The Snow Society: A Holotropic Breathing Technique Used by the Cast to Help Release Your Emotions | Psychotherapy | welfare

Breathing techniques are increasingly popular due to their positive effects on people's physical and mental well-being. It's not just the exercises, or the famous 4-7-8, about inhaling, holding and exhaling, but about the breathing system that allows you to make consistent changes over time. shortness of breath. And showed that shortness of breath It has a moderate effect in reducing symptoms of stress, anxiety and depression.

These techniques have historical roots from traditions as diverse as yoga (alternate nasal breathing) and Tibetan Buddhism (vessel breathing). One of the techniques that has stood out in recent times is holotropic breathing – which gained a lot of attention after the premiere of The Snow Society, as its actors practiced it to prepare for a grueling shoot – which provides access to altered states of consciousness. Without the need to use materials.

Holotropic Breathwork is used in a complementary way to relieve mental health conditions and their symptoms such as depression, substance use disorder, PTSD, anxiety, negative thinking, chronic stress, tension and avoidance behaviors.

What is Holotropic Breathwork?

“Holotropic breathing uses rapid, controlled breathing patterns to induce a dream-like experience, or commonly known as an 'altered state of consciousness.' Once you achieve this state, it becomes possible to access areas of your consciousness that are difficult to reach,” explains Jillian Williams, behavioral health therapist at the Cleveland Clinic.

According to the expert, the goal of holotropic breathing is to use accelerated breathing to increase self-awareness and confront past traumas. “Holotropic breathing allows you to access parts of your soul that you wouldn't be able to access under normal conditions,” Williams says.

“Holotropic breathing is a technique developed by two researchers in the US in the 60s: Stanislav & Kristina Krof. At that time, psychedelic substances were being studied for therapeutic use and as they were banned, they turned to holotropic breathing from transpersonal psychology. This type of breathing leads to deeper healing to access levels of consciousness. “Holotropic breathing brings you back to wholeness,” explains Salvatore Liberty, professor of breathwork and healing. .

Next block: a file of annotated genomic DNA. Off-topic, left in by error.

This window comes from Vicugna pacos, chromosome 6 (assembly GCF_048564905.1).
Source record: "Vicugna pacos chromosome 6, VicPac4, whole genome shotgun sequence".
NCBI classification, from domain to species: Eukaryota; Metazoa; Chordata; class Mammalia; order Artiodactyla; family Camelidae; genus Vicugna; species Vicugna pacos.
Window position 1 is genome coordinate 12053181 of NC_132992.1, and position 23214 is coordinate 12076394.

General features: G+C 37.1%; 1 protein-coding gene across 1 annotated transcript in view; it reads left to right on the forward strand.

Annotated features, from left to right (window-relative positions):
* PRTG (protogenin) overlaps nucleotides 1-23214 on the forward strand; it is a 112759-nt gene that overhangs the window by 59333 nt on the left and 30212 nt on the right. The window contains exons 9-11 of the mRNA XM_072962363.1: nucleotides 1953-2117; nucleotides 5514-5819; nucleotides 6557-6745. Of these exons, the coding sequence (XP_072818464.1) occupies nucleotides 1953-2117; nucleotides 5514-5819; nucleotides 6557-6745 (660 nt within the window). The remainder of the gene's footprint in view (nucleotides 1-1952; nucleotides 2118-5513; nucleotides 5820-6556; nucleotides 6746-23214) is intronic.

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What does a holotropic breathing session look like?

to enjoy shortness of breathEspecially Holotropic Breathwork, which I attended a session on . About 20 people laid on our backs and arranged our yoga mats on the floor to begin the session. Under the guidance of Liberty, with deep and soothing music, we breathed for an hour and a half. Reading this one might think it was simple, but in reality it was as challenging as it was liberating.

The first exercises are based on awareness of the diaphragm. Instead of raising the chest during inhalation, the focus is on filling the entire diaphragm with air, also known as costo-diaphragmatic breathing. Then we move on to inhalation in two stages: first with the diaphragm and then with the chest. Two inhalations in a row fill the entire torso with air, exhaling quickly. For about 20-30 minutes we inhale-inhale-breathe without pausing, causing controlled hyperventilation.

For about 20-30 minutes we inhale-inhale-breathe without pausing, causing controlled hyperventilation.

At the end of the time, Liberty told us to take a long inhale and then let all the air out of our lungs. We spent two minutes in silent meditation with no air in our lungs and no discomfort. It is at this time that the full 'psychopath effect' appears, as we expose the body to hyperventilation and then controlled oxygen deprivation. After those minutes, we repeat the breathing cycle twice. Throughout the session there will be “guardians”: trained shortness of breath Moves through the space ready to help with any need or discomfort. At the end of the session, it's time to restore breathing, allowing the body to settle into its natural rhythm.